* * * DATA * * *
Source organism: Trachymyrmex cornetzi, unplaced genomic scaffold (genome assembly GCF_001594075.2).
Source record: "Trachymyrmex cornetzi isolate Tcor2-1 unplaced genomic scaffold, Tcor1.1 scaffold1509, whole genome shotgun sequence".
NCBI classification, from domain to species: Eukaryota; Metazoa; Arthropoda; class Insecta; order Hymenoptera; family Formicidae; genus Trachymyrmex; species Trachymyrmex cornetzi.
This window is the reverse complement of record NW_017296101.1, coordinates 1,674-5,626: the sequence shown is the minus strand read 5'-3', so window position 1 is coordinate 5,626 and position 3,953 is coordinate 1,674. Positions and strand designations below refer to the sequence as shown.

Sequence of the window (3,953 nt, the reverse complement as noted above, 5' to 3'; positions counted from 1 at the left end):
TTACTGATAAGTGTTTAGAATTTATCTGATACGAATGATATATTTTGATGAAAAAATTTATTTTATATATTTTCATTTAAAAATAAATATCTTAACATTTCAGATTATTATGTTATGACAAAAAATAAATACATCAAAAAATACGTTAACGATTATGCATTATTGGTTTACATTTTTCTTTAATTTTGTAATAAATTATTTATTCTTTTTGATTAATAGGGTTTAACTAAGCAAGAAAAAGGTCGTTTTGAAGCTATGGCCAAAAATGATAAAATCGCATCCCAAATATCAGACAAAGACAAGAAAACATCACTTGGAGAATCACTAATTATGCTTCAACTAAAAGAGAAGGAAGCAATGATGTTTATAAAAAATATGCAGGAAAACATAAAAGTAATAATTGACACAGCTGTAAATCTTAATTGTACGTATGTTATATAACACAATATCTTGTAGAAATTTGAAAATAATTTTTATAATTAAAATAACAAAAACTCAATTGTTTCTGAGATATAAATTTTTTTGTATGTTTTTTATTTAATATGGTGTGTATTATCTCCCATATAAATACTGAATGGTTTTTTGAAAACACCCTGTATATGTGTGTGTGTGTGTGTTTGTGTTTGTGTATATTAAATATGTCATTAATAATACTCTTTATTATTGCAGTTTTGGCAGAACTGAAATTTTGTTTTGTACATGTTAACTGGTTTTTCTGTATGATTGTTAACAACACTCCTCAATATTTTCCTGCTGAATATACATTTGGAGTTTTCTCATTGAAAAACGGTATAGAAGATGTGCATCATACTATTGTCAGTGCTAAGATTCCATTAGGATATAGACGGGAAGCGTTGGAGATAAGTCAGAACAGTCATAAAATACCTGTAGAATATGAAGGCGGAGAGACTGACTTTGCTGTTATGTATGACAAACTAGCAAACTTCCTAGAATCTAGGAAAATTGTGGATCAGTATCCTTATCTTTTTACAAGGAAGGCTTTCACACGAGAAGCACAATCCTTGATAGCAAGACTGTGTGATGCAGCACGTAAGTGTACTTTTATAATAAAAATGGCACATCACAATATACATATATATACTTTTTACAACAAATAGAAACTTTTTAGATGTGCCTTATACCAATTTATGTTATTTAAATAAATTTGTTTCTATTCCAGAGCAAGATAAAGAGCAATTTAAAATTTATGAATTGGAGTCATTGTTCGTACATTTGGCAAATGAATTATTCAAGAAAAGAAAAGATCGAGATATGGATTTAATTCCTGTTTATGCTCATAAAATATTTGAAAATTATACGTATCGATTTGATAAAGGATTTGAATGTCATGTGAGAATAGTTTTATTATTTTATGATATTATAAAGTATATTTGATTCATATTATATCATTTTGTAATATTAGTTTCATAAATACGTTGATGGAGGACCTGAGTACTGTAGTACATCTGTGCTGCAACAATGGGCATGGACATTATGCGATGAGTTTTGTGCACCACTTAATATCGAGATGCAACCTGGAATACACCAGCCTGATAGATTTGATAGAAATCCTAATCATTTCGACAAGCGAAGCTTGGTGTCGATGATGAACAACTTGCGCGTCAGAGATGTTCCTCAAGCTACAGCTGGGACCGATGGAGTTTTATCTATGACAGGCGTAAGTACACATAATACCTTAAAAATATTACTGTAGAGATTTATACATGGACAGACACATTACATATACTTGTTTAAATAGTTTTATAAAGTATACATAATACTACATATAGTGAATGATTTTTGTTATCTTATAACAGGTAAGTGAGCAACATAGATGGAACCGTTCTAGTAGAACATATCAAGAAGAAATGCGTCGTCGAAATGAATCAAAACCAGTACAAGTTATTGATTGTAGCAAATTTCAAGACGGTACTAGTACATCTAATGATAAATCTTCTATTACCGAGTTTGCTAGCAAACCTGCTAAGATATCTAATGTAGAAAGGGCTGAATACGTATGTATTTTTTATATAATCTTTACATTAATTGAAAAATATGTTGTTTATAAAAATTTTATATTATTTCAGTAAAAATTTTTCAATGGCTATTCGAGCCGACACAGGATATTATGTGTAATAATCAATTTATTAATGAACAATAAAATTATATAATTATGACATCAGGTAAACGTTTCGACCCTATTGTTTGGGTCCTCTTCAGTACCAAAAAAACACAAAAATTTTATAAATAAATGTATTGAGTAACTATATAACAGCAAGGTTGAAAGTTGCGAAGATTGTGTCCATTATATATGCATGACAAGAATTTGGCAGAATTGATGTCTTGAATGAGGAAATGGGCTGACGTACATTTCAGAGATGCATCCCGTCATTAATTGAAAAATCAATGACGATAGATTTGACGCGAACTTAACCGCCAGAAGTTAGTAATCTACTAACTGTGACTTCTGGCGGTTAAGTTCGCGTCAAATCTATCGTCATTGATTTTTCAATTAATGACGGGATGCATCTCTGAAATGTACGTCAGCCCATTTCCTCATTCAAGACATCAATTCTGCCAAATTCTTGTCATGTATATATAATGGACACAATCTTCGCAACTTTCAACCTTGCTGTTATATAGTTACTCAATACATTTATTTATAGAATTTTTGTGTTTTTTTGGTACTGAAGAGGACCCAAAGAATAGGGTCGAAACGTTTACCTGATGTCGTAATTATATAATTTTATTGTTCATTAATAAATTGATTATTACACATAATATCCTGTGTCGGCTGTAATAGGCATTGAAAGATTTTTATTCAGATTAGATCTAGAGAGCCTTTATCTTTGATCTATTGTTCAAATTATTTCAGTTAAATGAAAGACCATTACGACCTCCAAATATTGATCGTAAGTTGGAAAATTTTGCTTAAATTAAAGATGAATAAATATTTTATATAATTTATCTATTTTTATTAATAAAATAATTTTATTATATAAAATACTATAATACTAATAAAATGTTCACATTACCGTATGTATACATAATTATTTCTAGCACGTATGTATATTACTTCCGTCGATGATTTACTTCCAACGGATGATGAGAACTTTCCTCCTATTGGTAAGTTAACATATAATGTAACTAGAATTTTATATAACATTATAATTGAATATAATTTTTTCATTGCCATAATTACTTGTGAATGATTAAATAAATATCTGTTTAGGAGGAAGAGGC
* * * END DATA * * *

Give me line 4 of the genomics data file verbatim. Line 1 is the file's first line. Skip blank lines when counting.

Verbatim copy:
This window is the reverse complement of record NW_017296101.1, coordinates 1,674-5,626: the sequence shown is the minus strand read 5'-3', so window position 1 is coordinate 5,626 and position 3,953 is coordinate 1,674. Positions and strand designations below refer to the sequence as shown.